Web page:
I wonder to what extent, if any, the blithe "terrorism" of today nourishes and replenishes a dwindling larder of "shock" that was more common in other times. Once a purse-snatching or bank robbery or dust-up between unruly gangs might have had "shock" value. These were rendings of a shared social outlook and personal tapestry.
But bit by bit, as the Internet among others helps to broadcast such events, the "shock" and hence caring has dwindled until now only a beheading or the slaughter of school children can (maybe) scratch the surface ... and that not for long. Death, once a more-widely-shared fear or shock, now awaits parsing ... some deaths are not worth remarking; others are shocking.
The shared social outlook is somehow no longer a wide and deep matter of assumption. Or does this assertion only reflect my own age and experience? It just seems to me that what once might have been a shock is now simply the new normal and a real shock requires added volume and horror if it is to cut through my foggy insides and touch me instantaneously and painfully. Instant revulsion: Shock.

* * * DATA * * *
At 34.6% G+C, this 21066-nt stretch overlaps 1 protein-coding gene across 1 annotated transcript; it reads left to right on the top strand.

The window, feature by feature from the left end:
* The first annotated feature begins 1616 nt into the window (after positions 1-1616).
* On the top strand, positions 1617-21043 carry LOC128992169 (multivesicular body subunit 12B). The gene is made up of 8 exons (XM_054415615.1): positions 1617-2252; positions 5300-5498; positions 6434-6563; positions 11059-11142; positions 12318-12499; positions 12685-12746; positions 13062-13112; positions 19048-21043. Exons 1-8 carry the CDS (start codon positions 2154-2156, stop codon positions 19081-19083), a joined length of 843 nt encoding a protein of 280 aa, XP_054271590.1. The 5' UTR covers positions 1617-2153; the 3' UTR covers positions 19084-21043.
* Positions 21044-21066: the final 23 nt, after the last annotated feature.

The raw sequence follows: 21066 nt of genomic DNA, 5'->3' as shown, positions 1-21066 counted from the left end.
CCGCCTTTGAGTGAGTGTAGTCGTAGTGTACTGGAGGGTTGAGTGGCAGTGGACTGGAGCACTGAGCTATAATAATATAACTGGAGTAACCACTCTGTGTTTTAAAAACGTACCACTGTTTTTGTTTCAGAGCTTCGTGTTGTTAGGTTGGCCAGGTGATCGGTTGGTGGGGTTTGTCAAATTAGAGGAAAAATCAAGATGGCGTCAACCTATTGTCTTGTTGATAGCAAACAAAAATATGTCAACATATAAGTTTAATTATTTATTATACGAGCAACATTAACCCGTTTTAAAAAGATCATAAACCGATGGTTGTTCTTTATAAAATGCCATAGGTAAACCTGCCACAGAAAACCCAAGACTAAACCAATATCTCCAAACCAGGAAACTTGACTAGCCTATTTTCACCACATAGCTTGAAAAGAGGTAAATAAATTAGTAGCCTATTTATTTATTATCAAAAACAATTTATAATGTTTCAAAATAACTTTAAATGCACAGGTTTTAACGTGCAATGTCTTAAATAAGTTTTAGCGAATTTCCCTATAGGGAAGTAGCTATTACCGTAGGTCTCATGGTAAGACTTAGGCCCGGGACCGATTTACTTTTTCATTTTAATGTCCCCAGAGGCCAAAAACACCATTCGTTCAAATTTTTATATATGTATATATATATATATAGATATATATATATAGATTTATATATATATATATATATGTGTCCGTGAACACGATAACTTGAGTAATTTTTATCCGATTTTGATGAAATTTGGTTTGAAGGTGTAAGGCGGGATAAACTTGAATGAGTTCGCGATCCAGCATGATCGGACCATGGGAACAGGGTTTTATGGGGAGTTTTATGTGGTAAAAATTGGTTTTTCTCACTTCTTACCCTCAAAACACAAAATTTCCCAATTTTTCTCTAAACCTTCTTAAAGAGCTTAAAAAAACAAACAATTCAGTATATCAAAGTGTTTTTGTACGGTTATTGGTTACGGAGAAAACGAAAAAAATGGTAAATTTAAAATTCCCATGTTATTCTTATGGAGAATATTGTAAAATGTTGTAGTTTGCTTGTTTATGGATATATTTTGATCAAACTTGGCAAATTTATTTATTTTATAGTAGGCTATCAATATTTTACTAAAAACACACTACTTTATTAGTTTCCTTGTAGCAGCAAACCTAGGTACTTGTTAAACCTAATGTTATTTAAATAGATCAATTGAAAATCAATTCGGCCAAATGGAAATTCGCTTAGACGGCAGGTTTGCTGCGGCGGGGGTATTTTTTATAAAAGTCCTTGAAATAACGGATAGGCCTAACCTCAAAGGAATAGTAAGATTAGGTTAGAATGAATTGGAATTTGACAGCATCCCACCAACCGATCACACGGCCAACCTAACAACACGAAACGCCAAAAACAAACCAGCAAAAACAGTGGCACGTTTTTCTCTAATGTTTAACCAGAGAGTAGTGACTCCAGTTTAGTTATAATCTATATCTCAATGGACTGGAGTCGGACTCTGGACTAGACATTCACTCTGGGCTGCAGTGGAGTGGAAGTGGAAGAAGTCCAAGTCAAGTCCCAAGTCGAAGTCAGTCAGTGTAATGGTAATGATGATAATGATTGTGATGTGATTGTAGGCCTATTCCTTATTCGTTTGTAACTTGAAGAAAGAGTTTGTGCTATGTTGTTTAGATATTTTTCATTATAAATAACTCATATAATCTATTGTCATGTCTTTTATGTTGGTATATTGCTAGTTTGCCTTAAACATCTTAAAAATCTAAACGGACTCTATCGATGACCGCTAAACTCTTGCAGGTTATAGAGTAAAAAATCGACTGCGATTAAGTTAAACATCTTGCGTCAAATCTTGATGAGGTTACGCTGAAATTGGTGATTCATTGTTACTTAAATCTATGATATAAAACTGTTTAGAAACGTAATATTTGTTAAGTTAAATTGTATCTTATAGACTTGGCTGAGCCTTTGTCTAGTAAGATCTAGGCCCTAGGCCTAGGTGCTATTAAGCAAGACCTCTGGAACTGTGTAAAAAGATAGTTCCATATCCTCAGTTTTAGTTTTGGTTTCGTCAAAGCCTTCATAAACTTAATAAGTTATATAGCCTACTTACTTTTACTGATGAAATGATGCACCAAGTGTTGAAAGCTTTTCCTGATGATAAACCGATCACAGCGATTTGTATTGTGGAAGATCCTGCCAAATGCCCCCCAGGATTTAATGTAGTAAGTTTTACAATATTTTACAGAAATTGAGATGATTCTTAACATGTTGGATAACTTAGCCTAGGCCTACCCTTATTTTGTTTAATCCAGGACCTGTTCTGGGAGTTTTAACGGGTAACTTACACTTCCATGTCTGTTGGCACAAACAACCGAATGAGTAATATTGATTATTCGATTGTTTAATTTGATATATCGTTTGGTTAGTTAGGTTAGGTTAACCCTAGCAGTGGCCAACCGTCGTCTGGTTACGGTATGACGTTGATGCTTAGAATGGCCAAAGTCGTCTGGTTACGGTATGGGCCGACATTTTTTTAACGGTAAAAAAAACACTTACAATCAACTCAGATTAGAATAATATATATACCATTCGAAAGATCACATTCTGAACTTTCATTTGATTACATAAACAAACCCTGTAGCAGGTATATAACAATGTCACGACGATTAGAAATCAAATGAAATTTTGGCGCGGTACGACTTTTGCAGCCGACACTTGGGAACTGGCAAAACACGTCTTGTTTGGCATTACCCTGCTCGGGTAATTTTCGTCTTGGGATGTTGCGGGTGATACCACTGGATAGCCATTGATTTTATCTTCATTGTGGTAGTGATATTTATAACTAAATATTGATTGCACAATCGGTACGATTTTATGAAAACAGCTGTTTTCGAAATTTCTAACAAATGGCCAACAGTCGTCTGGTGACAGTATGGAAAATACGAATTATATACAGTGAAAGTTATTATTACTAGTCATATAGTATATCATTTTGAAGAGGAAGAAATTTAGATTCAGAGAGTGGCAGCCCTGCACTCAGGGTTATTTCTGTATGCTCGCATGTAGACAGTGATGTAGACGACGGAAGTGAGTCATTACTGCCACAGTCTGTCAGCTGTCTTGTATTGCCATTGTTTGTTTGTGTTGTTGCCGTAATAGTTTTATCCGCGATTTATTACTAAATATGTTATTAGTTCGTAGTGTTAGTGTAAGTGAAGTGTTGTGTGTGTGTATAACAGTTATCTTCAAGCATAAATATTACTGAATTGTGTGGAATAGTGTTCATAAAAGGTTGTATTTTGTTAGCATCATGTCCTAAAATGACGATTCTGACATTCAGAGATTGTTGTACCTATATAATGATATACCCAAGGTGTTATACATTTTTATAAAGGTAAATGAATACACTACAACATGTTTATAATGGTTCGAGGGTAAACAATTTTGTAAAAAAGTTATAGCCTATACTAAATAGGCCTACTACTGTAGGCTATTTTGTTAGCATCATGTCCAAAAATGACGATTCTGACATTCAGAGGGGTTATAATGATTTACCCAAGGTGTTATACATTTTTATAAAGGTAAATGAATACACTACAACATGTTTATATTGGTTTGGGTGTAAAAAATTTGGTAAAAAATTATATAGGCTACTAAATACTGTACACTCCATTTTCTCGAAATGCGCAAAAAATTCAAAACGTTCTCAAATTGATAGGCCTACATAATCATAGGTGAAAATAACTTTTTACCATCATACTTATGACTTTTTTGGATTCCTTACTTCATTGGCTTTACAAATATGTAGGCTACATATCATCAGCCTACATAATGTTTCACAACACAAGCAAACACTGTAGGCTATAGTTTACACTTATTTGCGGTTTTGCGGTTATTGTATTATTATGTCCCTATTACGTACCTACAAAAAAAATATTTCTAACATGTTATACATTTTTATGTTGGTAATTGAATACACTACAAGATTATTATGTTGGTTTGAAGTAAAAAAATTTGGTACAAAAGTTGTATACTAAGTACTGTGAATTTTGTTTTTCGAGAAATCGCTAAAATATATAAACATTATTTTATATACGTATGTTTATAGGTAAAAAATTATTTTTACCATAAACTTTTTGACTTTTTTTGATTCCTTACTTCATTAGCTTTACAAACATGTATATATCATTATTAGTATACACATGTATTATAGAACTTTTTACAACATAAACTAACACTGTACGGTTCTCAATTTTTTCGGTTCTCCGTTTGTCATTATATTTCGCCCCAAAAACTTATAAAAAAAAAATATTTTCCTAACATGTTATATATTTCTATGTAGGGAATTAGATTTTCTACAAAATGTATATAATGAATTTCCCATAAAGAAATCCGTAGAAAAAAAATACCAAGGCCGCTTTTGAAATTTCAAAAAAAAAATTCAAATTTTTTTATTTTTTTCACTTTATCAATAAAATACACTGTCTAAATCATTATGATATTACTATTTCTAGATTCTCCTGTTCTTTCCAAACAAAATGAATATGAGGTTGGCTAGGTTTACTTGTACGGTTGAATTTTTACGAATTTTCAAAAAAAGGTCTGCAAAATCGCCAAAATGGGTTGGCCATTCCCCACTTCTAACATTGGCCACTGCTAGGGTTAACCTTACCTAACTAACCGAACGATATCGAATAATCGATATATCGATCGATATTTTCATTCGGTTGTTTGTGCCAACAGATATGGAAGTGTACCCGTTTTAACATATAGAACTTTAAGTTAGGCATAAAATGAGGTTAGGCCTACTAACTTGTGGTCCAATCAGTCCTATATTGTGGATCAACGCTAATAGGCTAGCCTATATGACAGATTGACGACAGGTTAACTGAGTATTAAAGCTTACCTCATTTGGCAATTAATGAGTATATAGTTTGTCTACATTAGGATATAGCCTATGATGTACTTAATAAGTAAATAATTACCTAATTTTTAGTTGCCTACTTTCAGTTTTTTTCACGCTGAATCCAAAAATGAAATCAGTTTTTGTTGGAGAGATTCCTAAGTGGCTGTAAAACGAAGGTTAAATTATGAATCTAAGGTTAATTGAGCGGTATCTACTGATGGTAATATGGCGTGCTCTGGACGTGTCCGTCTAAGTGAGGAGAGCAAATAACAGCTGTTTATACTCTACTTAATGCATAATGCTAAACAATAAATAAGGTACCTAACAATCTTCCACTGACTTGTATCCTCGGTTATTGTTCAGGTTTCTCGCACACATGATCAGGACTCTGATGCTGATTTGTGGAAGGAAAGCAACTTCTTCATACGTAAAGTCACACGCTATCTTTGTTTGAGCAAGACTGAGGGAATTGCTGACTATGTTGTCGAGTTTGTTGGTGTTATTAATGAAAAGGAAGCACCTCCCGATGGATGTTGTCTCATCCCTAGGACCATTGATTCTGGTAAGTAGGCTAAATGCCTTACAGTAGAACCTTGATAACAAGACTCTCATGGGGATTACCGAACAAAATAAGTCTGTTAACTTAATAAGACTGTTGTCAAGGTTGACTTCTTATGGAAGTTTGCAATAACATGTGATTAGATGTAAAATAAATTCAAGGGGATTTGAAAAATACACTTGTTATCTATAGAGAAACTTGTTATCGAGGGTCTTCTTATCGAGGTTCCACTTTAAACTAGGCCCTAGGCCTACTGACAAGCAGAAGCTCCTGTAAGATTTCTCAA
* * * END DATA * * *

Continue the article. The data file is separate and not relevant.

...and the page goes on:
And I sense that I am not alone -- that others as well have raised the bar and in so doing have diminished the common cause. Maybe death is a shared horror or fear, but, well, if it happens to some people, it's not so bad. The old house has old wiring and requires additional juice sent down frayed highways in order to light the way.
"Terrorism" -- at least for now -- increases the volume and impact and juice, perhaps. True, it's a vital political tool for politicians who are not keen to govern, but it also seems to be necessary at a personal level. Something really, really bad needs to happen or threaten to happen before "shock" stands any chance these days.
If any of this holds water, what then does it say of whatever the "social contract" might mean? What connections are left, assumptions shared, and peaceful lives buttressed among us? Is "shock" any longer a social adhesive? I'm not suggesting it needs to be, but I think what "shock" may say about "shared values" is interesting.
Just noodling on this first day of 2016.
Happy New Year to all!